Presidential Election & Fed Cast (Temporary) Pall over Market
By: Jeffrey Hirsch & Christopher Mistal
November 01, 2016
[Editor’s Note: Please register for Jeff’s Webinar, 50 Years of Election Handicapping, Plus How to Deploy Tactical Seasonal Sector Rotation & Stock Trading Strategies scheduled for Thursday Nov 3, 2016 at 1:00 PM EDT at:  

Celebrating the 50th Anniversary Edition, of Stock Trader’s Almanac 2017, Jeff looks at the impact of the upcoming Presidential Election on the market today, and how to position yourself for Q4 2016 and beyond. The Election Cycle sets up poorly for 2017-2018. Jeff expects a bear market could take the market 20-30% lower into 2017-2018. Then his 2010 Super Boom forecast kicks in, pushing the Dow to 38,820 by 2025. Learn sector rotation, long and short, using fundamentals, technicals, seasonality, cyclical trading strategies, economic trends, and historical patterns pinpointing high-probability setups for stocks and ETFs.]
October did live up to its reputation of being weak in Election years. For S&P 500 October’s 1.9% decline was its second worst monthly performance this year and it was also the third consecutive down month. DJIA has also declined in three straight months. NASDAQ and Russell 2000 suffered the most damage in October, off 2.3% and 4.8% respectively. October’s poor performance in presidential election years has historically been accompanied by an incumbent party loss since 1952 (see page 28 of Stock Trader’s Almanac 2016). In the following chart the 30 trading days before and 60 trading days after the last 16 presidential elections are plotted.
[S&P 500 Performance Before & After Presidential Elections since 1950 Chart]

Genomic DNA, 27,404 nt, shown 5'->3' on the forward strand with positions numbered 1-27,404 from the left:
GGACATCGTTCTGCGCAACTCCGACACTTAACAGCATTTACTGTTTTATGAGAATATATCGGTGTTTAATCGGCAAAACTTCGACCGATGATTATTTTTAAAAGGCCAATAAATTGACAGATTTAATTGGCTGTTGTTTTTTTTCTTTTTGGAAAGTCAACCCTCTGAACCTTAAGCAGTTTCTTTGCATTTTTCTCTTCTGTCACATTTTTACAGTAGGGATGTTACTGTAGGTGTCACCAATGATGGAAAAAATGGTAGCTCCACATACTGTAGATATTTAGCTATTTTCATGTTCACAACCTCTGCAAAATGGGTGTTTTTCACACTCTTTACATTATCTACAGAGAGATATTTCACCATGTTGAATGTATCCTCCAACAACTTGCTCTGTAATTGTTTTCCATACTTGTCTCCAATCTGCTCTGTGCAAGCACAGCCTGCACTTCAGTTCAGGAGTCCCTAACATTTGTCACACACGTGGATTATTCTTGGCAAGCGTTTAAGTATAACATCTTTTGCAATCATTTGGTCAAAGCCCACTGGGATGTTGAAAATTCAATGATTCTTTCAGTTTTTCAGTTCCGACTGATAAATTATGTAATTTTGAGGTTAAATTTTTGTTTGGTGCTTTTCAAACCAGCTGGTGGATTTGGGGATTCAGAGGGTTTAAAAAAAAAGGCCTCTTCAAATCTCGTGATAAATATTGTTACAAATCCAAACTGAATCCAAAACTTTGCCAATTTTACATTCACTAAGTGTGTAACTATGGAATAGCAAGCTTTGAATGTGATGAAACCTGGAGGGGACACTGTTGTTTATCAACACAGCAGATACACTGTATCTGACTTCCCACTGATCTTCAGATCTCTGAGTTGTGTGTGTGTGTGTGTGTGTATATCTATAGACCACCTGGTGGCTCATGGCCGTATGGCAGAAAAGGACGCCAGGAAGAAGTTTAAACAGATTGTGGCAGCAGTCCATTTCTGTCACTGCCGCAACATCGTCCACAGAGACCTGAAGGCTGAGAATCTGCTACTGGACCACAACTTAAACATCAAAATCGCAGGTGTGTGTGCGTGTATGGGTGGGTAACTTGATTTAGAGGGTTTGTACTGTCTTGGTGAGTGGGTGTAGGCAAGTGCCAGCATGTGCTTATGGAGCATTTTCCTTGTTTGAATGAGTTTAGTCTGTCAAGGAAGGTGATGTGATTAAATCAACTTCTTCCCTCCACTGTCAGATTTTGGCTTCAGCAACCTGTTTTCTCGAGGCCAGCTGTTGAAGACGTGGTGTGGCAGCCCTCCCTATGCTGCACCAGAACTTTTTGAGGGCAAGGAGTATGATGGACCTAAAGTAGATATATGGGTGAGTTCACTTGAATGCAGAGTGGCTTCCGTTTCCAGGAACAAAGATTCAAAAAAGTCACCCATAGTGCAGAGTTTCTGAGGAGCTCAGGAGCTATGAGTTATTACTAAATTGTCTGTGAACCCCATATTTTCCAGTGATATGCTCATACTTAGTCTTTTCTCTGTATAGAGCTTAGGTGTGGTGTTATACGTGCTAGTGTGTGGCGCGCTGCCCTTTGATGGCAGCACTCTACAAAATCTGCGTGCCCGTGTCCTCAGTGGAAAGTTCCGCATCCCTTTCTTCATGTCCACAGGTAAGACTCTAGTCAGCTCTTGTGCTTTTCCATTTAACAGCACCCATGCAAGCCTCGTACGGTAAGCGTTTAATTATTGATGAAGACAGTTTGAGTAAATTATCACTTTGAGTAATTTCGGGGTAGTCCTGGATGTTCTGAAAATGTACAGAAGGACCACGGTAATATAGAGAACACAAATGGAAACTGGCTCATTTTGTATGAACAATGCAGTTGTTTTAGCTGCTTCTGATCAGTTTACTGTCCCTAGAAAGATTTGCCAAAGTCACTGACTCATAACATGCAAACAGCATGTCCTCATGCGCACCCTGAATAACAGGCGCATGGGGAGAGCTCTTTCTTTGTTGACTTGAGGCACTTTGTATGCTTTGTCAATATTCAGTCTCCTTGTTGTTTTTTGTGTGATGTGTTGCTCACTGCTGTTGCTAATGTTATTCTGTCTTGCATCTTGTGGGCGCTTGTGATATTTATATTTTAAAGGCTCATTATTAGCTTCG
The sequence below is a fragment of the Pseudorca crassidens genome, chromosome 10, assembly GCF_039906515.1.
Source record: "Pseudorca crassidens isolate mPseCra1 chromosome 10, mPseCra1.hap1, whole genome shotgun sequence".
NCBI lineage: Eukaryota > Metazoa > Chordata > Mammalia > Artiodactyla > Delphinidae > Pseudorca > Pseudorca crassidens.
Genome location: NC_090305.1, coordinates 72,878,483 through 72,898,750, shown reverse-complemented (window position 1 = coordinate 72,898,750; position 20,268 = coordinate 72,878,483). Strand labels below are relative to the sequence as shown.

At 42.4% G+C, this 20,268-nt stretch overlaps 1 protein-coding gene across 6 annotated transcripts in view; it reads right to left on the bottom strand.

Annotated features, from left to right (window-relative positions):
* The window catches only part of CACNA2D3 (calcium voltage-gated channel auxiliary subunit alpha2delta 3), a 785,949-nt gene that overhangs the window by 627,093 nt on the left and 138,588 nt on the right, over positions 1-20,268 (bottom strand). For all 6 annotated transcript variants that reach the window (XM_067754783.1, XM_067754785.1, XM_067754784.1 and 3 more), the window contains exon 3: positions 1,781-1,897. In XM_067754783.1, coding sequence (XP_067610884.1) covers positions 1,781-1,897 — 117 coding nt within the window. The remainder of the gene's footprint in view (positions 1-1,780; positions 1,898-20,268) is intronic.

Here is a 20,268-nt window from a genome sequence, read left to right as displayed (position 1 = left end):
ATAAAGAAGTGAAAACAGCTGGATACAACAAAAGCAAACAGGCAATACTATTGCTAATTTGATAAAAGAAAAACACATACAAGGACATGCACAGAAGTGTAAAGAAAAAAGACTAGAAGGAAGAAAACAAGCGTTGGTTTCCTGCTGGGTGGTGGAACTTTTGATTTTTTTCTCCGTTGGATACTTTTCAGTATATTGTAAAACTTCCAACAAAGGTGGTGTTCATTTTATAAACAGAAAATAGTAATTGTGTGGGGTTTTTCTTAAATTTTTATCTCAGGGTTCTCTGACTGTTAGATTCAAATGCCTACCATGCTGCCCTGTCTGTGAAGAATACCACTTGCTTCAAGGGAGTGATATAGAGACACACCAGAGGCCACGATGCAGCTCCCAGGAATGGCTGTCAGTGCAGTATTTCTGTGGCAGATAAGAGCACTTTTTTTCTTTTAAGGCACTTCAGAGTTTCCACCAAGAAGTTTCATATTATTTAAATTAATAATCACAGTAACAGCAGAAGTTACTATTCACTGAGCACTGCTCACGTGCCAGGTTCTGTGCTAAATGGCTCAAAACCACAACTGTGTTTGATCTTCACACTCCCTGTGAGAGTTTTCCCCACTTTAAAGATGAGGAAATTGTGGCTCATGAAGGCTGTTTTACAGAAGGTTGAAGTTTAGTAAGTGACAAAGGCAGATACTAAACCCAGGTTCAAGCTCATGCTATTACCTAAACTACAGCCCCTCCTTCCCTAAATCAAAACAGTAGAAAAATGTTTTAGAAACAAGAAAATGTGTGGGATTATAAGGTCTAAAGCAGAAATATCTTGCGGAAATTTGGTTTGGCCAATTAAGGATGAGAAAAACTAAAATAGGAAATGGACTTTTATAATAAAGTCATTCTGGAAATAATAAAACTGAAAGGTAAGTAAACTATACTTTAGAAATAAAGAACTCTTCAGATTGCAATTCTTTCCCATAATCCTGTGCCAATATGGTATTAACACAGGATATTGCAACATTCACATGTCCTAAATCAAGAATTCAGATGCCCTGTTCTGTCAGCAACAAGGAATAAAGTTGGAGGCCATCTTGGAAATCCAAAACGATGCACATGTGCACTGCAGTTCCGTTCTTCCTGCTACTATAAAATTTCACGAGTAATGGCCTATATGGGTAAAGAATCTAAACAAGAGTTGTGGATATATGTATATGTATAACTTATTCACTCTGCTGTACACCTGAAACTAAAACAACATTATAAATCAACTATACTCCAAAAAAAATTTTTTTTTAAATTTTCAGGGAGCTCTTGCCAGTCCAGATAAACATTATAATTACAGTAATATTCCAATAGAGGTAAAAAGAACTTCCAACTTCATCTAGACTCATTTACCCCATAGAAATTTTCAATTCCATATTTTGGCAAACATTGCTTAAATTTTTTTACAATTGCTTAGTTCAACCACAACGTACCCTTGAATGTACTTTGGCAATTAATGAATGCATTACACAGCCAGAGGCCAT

In the above chart, Election Day is Day 0. Prior to 1984, the market was closed on Presidential Election Days so the close on the day before was used. Since 1984, the close of trading on Election Day was used. Day 26, to the left of “0” was the first trading day of October in 2016. As of today’s close, S&P 500 is suggesting an Incumbent party defeat. It is also noteworthy to observe weakness across all three lines between 10 to 5 Trading days before Election Day and then a rally from right around 5 Trading days before to Election Day.
But the majority of polls still show Democrat Hillary Clinton besting Republican Donald Trump a week from today. This still holds true today even after the FBI announced it may have further information to review and consider regarding Hillary Clinton’s use of a personal email server. Perhaps, the market is actually less concerned about the election and more concerned about the Fed. Economic data has been improving and the labor market has remained firm. The initial estimate for Q3 GDP came in at a consensus beating 2.9%. Unemployment is 5% while monthly job gains have been solid. Inflation may still be below target, but it appears to be trending higher. Data firming, inflation trending in the correct direction and a Fed that seems eager to raise rates does add up to a high probability of a rate increase in December.